- The Washington Times - Thursday, November 11, 2004

ASSOCIATED PRESS

Sen. Arlen Specter, Pennsylvania Republican, wants to make his case to be chairman of the Senate Judiciary Committee directly to the panel’s Republican members next week.

Conservative groups want senators to pass over Mr. Specter for the chairmanship because of his pro-choice views, his postelection comment that pro-life judges would be unlikely to be confirmed by the Senate and his role in blocking past conservative nominees such as Robert Bork.

Mr. Specter has been calling and meeting with senators individually to assure them that he wouldn’t personally block Bush nominees from votes by the full Senate.

The senator now wants to go in front of the party’s Judiciary Committee members in a private meeting next week, said Sen. John Cornyn, Texas Republican and a committee member.

“I expect we’ll sit down with him and hear what his plans are to support the president and his nominees,” Mr. Cornyn said yesterday. “The ball’s in Senator Specter’s court to satisfy the Republicans on the committee and in the Republican conference.”

The Republican committee members get the first vote on whether Mr. Specter will replace Sen. Orrin G. Hatch of Utah, who is stepping down as chairman because of party-imposed term limits. Whatever decision they make can be appealed to the full Republican caucus later.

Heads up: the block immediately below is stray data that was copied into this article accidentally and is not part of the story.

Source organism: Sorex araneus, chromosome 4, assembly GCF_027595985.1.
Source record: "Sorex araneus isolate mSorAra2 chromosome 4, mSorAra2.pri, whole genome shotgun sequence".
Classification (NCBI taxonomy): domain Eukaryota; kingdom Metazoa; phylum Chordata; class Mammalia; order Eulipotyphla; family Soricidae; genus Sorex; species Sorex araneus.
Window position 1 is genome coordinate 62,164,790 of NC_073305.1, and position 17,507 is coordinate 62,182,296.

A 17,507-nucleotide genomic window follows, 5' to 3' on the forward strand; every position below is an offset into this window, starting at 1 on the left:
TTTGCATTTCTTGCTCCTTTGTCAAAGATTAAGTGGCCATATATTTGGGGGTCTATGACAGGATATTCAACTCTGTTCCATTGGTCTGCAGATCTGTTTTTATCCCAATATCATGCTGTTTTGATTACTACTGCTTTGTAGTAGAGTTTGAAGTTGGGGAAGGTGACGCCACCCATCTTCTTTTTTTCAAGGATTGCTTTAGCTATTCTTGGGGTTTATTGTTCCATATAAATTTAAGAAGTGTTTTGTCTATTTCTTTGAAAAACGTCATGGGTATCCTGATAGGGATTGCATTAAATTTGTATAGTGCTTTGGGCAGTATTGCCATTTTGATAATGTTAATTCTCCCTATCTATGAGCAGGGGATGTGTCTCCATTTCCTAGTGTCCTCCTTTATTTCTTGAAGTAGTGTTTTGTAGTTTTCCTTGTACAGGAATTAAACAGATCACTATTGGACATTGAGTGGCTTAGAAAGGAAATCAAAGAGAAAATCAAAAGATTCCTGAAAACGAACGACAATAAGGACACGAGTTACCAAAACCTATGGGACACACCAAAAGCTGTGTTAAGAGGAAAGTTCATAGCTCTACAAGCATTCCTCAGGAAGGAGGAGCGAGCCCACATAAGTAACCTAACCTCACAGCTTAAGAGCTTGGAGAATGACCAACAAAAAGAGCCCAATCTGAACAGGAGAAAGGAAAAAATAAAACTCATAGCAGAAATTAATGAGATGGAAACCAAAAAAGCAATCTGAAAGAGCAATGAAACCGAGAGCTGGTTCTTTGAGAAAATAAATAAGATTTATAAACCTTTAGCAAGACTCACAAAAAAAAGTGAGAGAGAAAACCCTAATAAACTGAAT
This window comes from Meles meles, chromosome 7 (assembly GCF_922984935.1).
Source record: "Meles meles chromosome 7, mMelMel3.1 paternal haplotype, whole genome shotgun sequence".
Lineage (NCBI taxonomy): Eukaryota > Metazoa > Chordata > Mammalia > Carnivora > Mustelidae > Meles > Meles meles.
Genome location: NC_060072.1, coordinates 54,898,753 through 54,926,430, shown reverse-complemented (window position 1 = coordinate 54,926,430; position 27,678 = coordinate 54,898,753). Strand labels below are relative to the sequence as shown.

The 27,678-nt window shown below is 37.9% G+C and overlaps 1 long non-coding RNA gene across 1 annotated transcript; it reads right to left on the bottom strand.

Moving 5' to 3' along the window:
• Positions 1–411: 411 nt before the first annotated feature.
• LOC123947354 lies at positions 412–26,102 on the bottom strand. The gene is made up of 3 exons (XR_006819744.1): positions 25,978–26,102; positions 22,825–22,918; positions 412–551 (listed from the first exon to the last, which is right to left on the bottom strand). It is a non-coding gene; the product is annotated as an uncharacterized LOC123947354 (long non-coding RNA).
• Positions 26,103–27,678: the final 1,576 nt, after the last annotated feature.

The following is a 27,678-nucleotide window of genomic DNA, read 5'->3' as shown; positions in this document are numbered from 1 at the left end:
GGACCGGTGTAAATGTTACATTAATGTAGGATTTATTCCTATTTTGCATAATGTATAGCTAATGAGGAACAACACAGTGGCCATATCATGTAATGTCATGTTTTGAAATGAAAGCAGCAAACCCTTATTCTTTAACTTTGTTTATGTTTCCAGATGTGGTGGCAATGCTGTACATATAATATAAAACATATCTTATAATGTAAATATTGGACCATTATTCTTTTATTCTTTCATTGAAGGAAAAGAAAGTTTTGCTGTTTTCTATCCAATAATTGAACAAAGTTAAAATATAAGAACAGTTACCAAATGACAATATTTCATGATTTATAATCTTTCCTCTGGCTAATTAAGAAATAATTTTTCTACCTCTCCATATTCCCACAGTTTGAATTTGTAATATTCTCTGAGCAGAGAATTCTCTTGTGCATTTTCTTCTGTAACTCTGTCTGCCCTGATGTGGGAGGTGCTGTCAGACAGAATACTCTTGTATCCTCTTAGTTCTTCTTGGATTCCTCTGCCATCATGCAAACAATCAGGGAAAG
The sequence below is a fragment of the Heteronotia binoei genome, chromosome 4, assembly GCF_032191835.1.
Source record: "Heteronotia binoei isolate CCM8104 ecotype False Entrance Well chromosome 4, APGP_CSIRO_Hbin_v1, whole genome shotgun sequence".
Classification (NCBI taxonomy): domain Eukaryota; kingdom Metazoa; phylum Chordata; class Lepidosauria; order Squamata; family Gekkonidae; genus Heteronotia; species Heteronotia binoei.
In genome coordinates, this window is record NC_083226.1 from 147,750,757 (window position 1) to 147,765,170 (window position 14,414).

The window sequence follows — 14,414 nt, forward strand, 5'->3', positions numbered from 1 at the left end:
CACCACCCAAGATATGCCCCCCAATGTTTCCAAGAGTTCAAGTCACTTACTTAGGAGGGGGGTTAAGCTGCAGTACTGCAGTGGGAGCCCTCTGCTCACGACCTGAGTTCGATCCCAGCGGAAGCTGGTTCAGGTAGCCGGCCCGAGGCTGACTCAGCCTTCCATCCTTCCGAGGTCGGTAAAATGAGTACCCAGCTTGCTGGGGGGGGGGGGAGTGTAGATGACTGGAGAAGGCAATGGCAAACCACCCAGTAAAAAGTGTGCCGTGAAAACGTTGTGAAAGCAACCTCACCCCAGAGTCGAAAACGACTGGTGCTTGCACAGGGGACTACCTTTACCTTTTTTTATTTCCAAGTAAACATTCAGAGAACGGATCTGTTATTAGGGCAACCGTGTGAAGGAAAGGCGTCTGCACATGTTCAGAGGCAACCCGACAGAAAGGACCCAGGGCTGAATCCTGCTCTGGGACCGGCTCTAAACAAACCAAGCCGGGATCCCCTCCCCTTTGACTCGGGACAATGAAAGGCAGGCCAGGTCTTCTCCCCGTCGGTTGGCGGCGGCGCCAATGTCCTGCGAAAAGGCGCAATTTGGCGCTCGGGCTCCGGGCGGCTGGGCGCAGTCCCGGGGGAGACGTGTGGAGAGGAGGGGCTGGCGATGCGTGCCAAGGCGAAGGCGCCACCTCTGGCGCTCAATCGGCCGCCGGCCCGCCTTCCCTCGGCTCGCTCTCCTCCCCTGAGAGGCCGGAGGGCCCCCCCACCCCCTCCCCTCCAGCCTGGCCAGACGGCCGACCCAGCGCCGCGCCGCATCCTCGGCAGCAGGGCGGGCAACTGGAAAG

It was not known whether Mr. Hatch agreed to call the meeting or when it would be held.

Mr. Cornyn, who met with Mr. Specter privately on Tuesday, said he also expected Mr. Specter to make some type of public announcement or assurance to confirm what he has been telling senators privately.

“I know that private conversations are sometimes remembered differently in the future,” Mr. Cornyn said. “That’s why it’s important to memorialize things in a public fashion where everybody’s clear on what the understanding is.”

A public statement also would help senators who are being flooded with calls and e-mails from pro-life groups.

“I have a responsibility to them to tell them this is why I voted to support Senator Specter’s chairmanship,” Mr. Cornyn said.

If those things happen, “I think he is likely to be confirmed,” the Texan said.

Conservative groups have announced plans to protest Mr. Specter’s prospective chairmanship at the Capitol next week and are working to turn votes and the Senate leadership against him.

Tony Perkins, president of the conservative Family Research Council, said the president’s judicial nominees face a “difficult Senate Judiciary Committee if Senator Arlen Specter is elevated to the chairmanship.”

No Republican senator has opposed Mr. Specter publicly, and several have come to his defense.

Sen. Judd Gregg, New Hampshire Republican, offered his support yesterday, saying Mr. Specter “has a good case to make for why he should be chairman.”

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